Assessment of Risk Factors in Patients With Non-carious Cervical Lesions (LACIS)


Assistance Publique - Hôpitaux de Paris


Not yet enrolling


Non-carious Cervical Lesions

Study type


Funder types




Details and patient eligibility


In the management of patients with noncarious cervical lesions (NCCL), we observe that they frequently present signs of anxiety, traumatic brushing, bruxism or eating disorders. These multifactorial and interrelated etiologies make diagnosis and management difficult. Furthermore, in the literature, there is a lack of studies that evaluate the relationship between these risk factors and NCCL. A better understanding of the etiology and risk factors would help to optimize patient management and direct patients to the most appropriate therapies.

Full description

Tooth wear is a cumulative loss of surface area at the expense of mineralized tooth tissue caused by physical or physicochemical processes (erosion, attrition, abrasion), i.e., excluding carious lesion, resorption, or trauma. Non-carious cervical lesions (NCCL) correspond to hard tissue loss in the cervical area of the tooth by processes not related to caries. The prevalence of NCCL varies between 5 and 85% depending on the study and the severity of cervical wear increases with age. A 2020 systematic review estimates the prevalence of NCCL at 46.7%. NCCL are frequent pathologies caused by changes in lifestyle and diet. The reasons for consultation are diverse and varied, either symptomatic (sensitivities) functional (food retention) or aesthetic. The prevalence and severity of wear increases with age. It is generally accepted that lesions are not generated by a single factor but result from a combination of factors, such as erosion, abrasion or abfraction. The clinical appearance of NCCLs may vary depending on the type and severity of the etiologic factors involved. Proper diagnosis of this type of lesion requires a comprehensive knowledge of the different etiologies as well as their multifactorial aspects through focused questioning and careful clinical observation. Due to the multifactorial and interrelated etiologies, accurate diagnosis of NCCLs is challenging. Prevention and proper management of NCCL requires an understanding of the etiology and risk factors related to mental disorders such as depression, stress and anxiety or pathological behaviors such as traumatic brushing or bruxism. Wear lesions can be aggravated by gastroesophageal reflux and eating disorders resulting from mental disorders that are devastating to dental tissue. The decision to monitor NCCLs rather than intervene should be based on the progression of the lesions and how they compromise the vitality, function, and aesthetics of the teeth. During the management of patients with NCCL, we observe that they show signs of anxiety. Therefore, the objective is to assess the level of anxiety in patients with NCCL and to compare it to that of patients without NCCL. We wish to carry out an observational survey from a prospective cohort at the Rothschild Hospital.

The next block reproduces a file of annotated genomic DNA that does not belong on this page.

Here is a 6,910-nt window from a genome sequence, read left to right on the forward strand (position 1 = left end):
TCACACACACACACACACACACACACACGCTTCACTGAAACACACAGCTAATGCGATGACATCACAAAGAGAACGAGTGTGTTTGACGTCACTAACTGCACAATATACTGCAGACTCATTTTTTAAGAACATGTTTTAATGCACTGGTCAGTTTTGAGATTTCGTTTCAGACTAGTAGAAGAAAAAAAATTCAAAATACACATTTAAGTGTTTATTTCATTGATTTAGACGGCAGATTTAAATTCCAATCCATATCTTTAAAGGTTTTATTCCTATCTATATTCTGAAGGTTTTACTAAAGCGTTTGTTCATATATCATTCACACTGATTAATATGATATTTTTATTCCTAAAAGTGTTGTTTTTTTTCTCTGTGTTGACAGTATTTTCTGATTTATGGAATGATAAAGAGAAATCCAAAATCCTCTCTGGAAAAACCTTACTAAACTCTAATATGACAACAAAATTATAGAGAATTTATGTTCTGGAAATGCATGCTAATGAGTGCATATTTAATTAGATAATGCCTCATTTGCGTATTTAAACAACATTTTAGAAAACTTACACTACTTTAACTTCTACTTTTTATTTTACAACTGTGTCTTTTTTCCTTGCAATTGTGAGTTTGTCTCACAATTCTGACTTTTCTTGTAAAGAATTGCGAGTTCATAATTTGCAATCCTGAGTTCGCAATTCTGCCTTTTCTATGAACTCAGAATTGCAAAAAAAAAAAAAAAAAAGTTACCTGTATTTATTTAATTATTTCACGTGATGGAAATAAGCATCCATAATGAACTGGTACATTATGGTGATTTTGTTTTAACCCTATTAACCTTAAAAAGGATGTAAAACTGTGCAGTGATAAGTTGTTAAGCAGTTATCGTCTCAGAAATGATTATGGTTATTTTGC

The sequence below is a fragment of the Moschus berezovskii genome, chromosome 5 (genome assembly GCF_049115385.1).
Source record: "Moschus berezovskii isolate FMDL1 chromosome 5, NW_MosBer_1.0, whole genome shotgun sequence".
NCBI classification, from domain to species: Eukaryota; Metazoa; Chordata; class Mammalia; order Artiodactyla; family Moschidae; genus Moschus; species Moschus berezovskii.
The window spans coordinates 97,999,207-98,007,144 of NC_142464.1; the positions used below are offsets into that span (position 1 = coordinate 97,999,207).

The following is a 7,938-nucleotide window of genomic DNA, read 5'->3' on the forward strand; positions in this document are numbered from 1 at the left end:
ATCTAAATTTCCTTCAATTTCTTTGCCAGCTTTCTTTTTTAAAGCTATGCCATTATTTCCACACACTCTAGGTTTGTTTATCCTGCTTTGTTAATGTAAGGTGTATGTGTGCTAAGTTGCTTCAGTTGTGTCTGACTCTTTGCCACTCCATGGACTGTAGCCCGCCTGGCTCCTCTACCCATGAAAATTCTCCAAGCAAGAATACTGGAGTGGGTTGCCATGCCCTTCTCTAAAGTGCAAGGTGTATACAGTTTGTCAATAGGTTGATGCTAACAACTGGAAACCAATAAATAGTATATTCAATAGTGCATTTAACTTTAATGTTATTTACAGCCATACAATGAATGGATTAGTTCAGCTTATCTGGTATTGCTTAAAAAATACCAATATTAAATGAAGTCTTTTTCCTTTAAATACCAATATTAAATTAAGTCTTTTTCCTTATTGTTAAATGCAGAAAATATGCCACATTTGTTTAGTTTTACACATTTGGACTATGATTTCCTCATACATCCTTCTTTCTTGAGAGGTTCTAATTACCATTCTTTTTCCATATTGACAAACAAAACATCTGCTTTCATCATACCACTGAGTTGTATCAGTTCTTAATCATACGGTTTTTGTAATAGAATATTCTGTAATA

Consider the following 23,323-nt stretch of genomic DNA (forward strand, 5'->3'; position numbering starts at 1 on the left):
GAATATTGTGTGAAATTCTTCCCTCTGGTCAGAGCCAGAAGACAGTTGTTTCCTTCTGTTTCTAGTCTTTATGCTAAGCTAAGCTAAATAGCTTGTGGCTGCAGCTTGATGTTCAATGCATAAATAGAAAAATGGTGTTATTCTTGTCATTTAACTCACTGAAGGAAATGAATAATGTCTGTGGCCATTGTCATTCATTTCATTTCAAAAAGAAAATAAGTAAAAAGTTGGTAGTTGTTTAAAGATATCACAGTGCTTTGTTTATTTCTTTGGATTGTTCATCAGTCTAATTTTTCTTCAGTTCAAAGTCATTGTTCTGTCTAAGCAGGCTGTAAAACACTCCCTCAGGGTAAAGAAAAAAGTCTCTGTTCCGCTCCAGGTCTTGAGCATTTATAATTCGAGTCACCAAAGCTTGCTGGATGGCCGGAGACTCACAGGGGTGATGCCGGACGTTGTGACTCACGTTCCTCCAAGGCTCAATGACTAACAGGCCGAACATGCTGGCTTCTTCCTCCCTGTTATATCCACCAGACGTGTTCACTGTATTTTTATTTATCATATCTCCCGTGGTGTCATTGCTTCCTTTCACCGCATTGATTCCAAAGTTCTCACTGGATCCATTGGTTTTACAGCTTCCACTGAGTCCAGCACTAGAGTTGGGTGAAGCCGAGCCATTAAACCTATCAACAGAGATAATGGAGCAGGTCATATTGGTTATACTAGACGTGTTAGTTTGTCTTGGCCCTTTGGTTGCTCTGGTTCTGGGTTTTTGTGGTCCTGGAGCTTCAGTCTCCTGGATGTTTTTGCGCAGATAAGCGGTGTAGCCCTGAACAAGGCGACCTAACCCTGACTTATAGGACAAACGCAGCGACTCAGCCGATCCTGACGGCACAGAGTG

60 estimated patients




18 to 60 years old


No Healthy Volunteers

Inclusion criteria

  • Age: between 18 and 60 years old;
  • Specialized periodontal consultation.

Exclusion criteria

  • Patients with co-morbidities that do not allow for adequate brushing of the teeth (Parkinson, Alzheimer...);
  • Patients with removable prothesis for two years or more;
  • Patients under guardianship or trusteeship.

Trial design

60 participants in 1 patient group

Adult patients seen in specialized periodontology consultation at Rothschild Hospital
The population that will be studied will be patients received in the first specialized clinical periodontology consultation aged between 18 and 60 years.

Trial contacts and locations



Central trial contact

Maria Clotilde Carra, Professor; Caroline Mocquot, MCU-PH

Data sourced from

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